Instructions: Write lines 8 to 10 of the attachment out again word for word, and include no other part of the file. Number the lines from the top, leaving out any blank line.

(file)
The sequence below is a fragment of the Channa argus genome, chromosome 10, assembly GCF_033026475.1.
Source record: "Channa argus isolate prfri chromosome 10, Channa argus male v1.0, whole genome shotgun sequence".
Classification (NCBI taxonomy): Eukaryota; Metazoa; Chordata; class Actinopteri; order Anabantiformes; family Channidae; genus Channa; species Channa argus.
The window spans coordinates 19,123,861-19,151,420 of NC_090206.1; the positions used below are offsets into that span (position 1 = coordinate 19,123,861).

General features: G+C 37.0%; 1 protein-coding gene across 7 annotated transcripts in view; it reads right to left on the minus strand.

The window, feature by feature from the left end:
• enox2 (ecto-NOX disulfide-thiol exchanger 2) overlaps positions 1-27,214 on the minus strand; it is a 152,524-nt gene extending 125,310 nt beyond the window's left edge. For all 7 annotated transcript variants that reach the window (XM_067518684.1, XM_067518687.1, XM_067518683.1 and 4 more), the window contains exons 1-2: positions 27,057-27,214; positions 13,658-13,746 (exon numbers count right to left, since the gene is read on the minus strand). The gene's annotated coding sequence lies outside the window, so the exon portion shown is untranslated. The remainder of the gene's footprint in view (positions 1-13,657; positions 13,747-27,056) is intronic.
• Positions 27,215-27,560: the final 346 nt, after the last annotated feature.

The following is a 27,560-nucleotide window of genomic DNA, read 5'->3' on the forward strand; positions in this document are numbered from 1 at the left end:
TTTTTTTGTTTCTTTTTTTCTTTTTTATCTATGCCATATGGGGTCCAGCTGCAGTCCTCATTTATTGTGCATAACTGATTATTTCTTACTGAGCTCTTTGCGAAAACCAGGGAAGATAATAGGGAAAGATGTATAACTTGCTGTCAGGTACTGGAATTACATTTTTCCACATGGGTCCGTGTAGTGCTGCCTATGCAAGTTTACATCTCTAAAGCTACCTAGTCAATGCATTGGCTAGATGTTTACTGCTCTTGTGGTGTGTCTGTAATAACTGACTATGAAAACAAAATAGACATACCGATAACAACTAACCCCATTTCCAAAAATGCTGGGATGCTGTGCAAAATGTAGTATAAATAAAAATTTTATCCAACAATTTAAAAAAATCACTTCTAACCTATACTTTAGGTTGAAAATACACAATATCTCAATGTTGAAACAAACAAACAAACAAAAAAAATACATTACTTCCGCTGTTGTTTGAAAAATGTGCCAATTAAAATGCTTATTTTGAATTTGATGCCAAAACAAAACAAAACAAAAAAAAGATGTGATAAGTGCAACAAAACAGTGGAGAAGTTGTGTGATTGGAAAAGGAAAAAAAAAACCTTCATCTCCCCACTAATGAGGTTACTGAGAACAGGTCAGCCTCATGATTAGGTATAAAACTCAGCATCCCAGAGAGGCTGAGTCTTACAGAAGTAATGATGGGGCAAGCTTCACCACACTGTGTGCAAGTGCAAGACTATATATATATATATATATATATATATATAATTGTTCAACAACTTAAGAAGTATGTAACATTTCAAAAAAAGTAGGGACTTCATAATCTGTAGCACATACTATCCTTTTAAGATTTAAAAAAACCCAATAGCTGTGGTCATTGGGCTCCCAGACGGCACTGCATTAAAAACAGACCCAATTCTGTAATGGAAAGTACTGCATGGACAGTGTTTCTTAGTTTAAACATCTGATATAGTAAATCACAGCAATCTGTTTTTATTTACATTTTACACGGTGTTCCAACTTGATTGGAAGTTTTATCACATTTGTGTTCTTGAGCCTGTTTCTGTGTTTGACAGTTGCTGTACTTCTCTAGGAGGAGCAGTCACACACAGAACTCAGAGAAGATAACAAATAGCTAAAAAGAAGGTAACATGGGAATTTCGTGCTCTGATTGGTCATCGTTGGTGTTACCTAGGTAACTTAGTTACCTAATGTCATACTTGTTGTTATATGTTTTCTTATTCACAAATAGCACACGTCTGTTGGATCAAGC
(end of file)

• Positions 27,215-27,560: the final 346 nt, after the last annotated feature.

The following is a 27,560-nucleotide window of genomic DNA, read 5'->3' on the forward strand; positions in this document are numbered from 1 at the left end:
TTTTTTTGTTTCTTTTTTTCTTTTTTATCTATGCCATATGGGGTCCAGCTGCAGTCCTCATTTATTGTGCATAACTGATTATTTCTTACTGAGCTCTTTGCGAAAACCAGGGAAGATAATAGGGAAAGATGTATAACTTGCTGTCAGGTACTGGAATTACATTTTTCCACATGGGTCCGTGTAGTGCTGCCTATGCAAGTTTACATCTCTAAAGCTACCTAGTCAATGCATTGGCTAGATGTTTACTGCTCTTGTGGTGTGTCTGTAATAACTGACTATGAAAACAAAATAGACATACCGATAACAACTAACCCCATTTCCAAAAATGCTGGGATGCTGTGCAAAATGTAGTATAAATAAAAATTTTATCCAACAATTTAAAAAAATCACTTCTAACCTATACTTTAGGTTGAAAATACACAATATCTCAATGTTGAAACAAACAAACAAACAAAAAAAATACATTACTTCCGCTGTTGTTTGAAAAATGTGCCAATTAAAATGCTTATTTTGAATTTGATGCCAAAACAAAACAAAACAAAAAAAAGATGTGATAAGTGCAACAAAACAGTGGAGAAGTTGTGTGATTGGAAAAGGAAAAAAAAAACCTTCATCTCCCCACTAATGAGGTTACTGAGAACAGGTCAGCCTCATGATTAGGTATAAAACTCAGCATCCCAGAGAGGCTGAGTCTTACAGAAGTAATGATGGGGCAAGCTTCACCACACTGTGTGCAAGTGCAAGACTATATATATATATATATATATATATATATAATTGTTCAACAACTTAAGAAGTATGTAACATTTCAAAAAAAGTAGGGACTTCATAATCTGTAGCACATACTATCCTTTTAAGATTTAAAAAAACCCAATAGCTGTGGTCATTGGGCTCCCAGACGGCACTGCATTAAAAACAGACCCAATTCTGTAATGGAAAGTACTGCATGGACAGTGTTTCTTAGTTTAAACATCTGATATAGTAAATCACAGCAATCTGTTTTTATTTACATTTTACACGGTGTTCCAACTTGATTGGAAGTTTTATCACATTTGTGTTCTTGAGCCTGTTTCTGTGTTTGACAGTTGCTGTACTTCTCTAGGAGGAGCAGTCACACACAGAACTCAGAGAAGATAACAAATAGCTAAAAAGAAGGTAACATGGGAATTTCGTGCTCTGATTGGTCATCGTTGGTGTTACCTAGGTAACTTAGTTACCTAATGTCATACTTGTTGTTATATGTTTTCTTATTCACAAATAGCACACGTCTGTTGGATCAAGC